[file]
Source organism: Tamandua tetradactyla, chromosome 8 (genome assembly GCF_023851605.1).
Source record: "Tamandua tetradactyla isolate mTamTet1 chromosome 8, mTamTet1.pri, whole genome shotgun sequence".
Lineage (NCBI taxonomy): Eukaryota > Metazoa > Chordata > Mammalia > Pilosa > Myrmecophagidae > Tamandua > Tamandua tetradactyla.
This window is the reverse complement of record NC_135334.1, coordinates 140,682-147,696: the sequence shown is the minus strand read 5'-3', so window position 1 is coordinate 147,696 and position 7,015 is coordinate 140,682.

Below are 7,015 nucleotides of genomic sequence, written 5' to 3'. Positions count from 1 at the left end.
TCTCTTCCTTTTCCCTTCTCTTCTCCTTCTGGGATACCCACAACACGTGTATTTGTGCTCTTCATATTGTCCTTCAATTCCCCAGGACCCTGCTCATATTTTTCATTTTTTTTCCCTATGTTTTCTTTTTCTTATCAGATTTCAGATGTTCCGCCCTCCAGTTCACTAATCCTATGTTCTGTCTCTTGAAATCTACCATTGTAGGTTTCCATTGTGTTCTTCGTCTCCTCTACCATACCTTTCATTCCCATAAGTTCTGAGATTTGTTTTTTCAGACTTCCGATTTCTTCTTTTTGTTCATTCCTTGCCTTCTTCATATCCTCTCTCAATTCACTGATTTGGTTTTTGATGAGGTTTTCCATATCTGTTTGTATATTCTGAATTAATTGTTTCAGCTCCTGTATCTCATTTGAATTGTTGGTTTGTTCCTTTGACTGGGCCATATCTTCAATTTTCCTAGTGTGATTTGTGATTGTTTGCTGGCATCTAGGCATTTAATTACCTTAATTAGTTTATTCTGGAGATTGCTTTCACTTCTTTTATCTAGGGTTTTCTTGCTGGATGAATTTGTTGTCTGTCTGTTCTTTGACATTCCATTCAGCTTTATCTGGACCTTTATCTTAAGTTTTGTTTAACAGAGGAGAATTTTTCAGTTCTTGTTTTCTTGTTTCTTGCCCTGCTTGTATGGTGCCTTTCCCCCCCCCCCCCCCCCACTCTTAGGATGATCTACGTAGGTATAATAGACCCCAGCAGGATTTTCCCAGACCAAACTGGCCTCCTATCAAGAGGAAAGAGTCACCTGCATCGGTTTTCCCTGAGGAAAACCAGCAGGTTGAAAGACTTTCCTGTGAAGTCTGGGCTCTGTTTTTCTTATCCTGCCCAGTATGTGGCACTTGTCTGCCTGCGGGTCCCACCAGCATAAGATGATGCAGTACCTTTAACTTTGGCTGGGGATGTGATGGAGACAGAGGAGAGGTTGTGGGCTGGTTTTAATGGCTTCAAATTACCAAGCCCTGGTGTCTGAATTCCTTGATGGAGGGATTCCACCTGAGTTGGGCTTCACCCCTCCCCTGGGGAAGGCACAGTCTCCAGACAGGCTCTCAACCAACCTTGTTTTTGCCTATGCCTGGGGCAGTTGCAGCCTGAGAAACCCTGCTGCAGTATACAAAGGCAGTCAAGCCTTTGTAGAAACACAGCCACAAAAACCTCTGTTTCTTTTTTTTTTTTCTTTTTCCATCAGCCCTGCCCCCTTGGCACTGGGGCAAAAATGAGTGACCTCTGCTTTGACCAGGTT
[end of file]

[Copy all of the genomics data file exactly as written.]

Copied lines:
Source organism: Tamandua tetradactyla, chromosome 8 (genome assembly GCF_023851605.1).
Source record: "Tamandua tetradactyla isolate mTamTet1 chromosome 8, mTamTet1.pri, whole genome shotgun sequence".
Lineage (NCBI taxonomy): Eukaryota > Metazoa > Chordata > Mammalia > Pilosa > Myrmecophagidae > Tamandua > Tamandua tetradactyla.
This window is the reverse complement of record NC_135334.1, coordinates 140,682-147,696: the sequence shown is the minus strand read 5'-3', so window position 1 is coordinate 147,696 and position 7,015 is coordinate 140,682.

Below are 7,015 nucleotides of genomic sequence, written 5' to 3'. Positions count from 1 at the left end.
TCTCTTCCTTTTCCCTTCTCTTCTCCTTCTGGGATACCCACAACACGTGTATTTGTGCTCTTCATATTGTCCTTCAATTCCCCAGGACCCTGCTCATATTTTTCATTTTTTTTCCCTATGTTTTCTTTTTCTTATCAGATTTCAGATGTTCCGCCCTCCAGTTCACTAATCCTATGTTCTGTCTCTTGAAATCTACCATTGTAGGTTTCCATTGTGTTCTTCGTCTCCTCTACCATACCTTTCATTCCCATAAGTTCTGAGATTTGTTTTTTCAGACTTCCGATTTCTTCTTTTTGTTCATTCCTTGCCTTCTTCATATCCTCTCTCAATTCACTGATTTGGTTTTTGATGAGGTTTTCCATATCTGTTTGTATATTCTGAATTAATTGTTTCAGCTCCTGTATCTCATTTGAATTGTTGGTTTGTTCCTTTGACTGGGCCATATCTTCAATTTTCCTAGTGTGATTTGTGATTGTTTGCTGGCATCTAGGCATTTAATTACCTTAATTAGTTTATTCTGGAGATTGCTTTCACTTCTTTTATCTAGGGTTTTCTTGCTGGATGAATTTGTTGTCTGTCTGTTCTTTGACATTCCATTCAGCTTTATCTGGACCTTTATCTTAAGTTTTGTTTAACAGAGGAGAATTTTTCAGTTCTTGTTTTCTTGTTTCTTGCCCTGCTTGTATGGTGCCTTTCCCCCCCCCCCCCCCCCACTCTTAGGATGATCTACGTAGGTATAATAGACCCCAGCAGGATTTTCCCAGACCAAACTGGCCTCCTATCAAGAGGAAAGAGTCACCTGCATCGGTTTTCCCTGAGGAAAACCAGCAGGTTGAAAGACTTTCCTGTGAAGTCTGGGCTCTGTTTTTCTTATCCTGCCCAGTATGTGGCACTTGTCTGCCTGCGGGTCCCACCAGCATAAGATGATGCAGTACCTTTAACTTTGGCTGGGGATGTGATGGAGACAGAGGAGAGGTTGTGGGCTGGTTTTAATGGCTTCAAATTACCAAGCCCTGGTGTCTGAATTCCTTGATGGAGGGATTCCACCTGAGTTGGGCTTCACCCCTCCCCTGGGGAAGGCACAGTCTCCAGACAGGCTCTCAACCAACCTTGTTTTTGCCTATGCCTGGGGCAGTTGCAGCCTGAGAAACCCTGCTGCAGTATACAAAGGCAGTCAAGCCTTTGTAGAAACACAGCCACAAAAACCTCTGTTTCTTTTTTTTTTTTCTTTTTCCATCAGCCCTGCCCCCTTGGCACTGGGGCAAAAATGAGTGACCTCTGCTTTGACCAGGTT